You Can Get Closer by Synchronizing Your Breath
Simple actions, like gazing into your partner's eyes, can go a long way.
Posted October 16, 2013
Robert Epstein, a behavioral psychologist and former editor of Psychology Today, has created a number of exercises, based on research about intimacy, to help build a romantic relationship.
He was inspired by his interviews with couples in arranged marriages—who fell in love and stayed that way. You don’t have to let it “just happen.” You can also take steps to revive love that is fading.
Here are a few of the exercises, some of which I have tried myself, and my own experiences with them.
1. Synchronize your breath. Hold each other close enough so that you can sense each other’s breathing. Gradually synchronize yours to your partner’s. I once was in bed with a man for the first time who was clearly terrified. On instinct, I synchronized my breath with his and he calmed down. We were able to decide that we'd be better off sleeping separately, and in retrospect I'm very glad we did.
2. Gaze into each other’s eyes while standing or sitting about two feet away from each other. This reminds me of the game “Serious” we play with kids, where the trick is not to be the one who laughs first. In this version, gaze at each other for two minutes and then talk about what you felt. My boyfriend and I do this all the time naturally.
3. Synchronize your movements. Take turns leading and following, with one person synchronizing her movements to the other. I experienced this by happenstance recently when I my boyfriend and I rented a tandem kayak, and we needed to synchronize our strokes. He had to tell me that I was going too fast, as my arms are shorter than his and it took him longer to complete a stroke. I found that the experience helped me slow down as well when we were in other situations where I tend to be quick—although not necessarily as clear-headed or thorough.
4. The classic trust exercise where you fall backwards into your partner’s arms. Trade places.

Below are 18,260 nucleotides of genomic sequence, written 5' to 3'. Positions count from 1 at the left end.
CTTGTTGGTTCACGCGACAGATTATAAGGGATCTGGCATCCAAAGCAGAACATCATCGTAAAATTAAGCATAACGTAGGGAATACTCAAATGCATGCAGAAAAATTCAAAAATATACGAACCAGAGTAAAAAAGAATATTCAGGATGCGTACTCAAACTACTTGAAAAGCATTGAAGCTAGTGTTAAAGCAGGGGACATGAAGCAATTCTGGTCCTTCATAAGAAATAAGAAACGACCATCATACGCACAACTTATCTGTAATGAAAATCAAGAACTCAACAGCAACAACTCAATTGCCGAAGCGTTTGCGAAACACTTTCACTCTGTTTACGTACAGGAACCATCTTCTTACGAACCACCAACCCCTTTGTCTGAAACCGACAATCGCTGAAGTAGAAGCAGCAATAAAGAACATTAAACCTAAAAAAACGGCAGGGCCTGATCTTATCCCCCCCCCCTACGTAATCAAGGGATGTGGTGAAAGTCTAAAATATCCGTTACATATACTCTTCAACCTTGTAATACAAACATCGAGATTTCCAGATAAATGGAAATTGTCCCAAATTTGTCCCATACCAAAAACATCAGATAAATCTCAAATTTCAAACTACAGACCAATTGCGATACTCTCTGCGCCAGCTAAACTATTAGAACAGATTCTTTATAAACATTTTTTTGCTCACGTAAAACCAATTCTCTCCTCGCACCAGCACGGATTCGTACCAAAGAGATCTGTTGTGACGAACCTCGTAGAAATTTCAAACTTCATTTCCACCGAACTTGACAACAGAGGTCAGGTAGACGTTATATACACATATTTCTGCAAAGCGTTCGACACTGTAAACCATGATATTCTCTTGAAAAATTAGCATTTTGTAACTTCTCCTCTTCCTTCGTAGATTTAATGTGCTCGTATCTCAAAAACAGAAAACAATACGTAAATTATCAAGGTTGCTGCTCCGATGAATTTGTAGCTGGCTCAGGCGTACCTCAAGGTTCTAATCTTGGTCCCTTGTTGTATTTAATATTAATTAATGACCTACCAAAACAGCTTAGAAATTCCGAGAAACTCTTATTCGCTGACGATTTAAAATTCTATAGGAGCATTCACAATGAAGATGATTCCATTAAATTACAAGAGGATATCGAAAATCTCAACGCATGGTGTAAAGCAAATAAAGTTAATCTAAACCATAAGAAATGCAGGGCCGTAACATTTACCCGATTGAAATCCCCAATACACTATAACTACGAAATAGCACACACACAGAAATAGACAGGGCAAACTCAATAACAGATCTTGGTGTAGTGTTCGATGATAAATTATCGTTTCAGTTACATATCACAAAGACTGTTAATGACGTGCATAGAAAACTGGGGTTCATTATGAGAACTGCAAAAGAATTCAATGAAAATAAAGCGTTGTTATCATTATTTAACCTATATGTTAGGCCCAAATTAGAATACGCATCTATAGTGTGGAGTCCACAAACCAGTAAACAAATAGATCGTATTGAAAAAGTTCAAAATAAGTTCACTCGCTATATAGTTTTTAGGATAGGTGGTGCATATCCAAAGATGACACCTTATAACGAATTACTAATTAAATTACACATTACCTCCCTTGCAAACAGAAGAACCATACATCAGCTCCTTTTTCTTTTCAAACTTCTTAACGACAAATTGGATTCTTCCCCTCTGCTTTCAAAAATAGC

5. Trade secrets. But first write them down and trade the pieces of paper.
6. Practice empathy. Write down a thought and then spend a few minutes wordlessly trying to communicate it to your partner, who tries to guess what you are thinking. Then switch roles. The point here isn’t to get it “right”—but to practice looking at each other’s body language carefully and “putting yourself in her shoes,” imagining what he or she might be likely to think about.
7. Move physically closer. Stand about four feet away from each other and focus on each other. Every 10 seconds or so move a bit closer until, after several shifts, you are well inside each other’s personal space (the boundary is about 18 inches). Get as close as you can without touching. Often this exercise ends in kissing. I have tried this exercise in reverse—where my partner slowly moved away from me. I found that I became quite anxious. We talked about my anxiety about being abandoned and the relationship improved.
8. Bring your palms to your partner’s without actually touching. After several minutes, you will feel heat and sometimes even sparks!
All of this may seem gimmicky—not normal things you would do. But you can do the gazing, breath synchronizing, or palms exercise in many situations, even while waiting on a movie line or sitting on a subway. And simply bringing up the idea of the exercises and trying them together is a statement that you care about getting closer. If you find that you get very anxious during any of these exercises, that’s information, too. Perhaps you don’t want to be so close. Why? Should you listen to the feeling or move through it?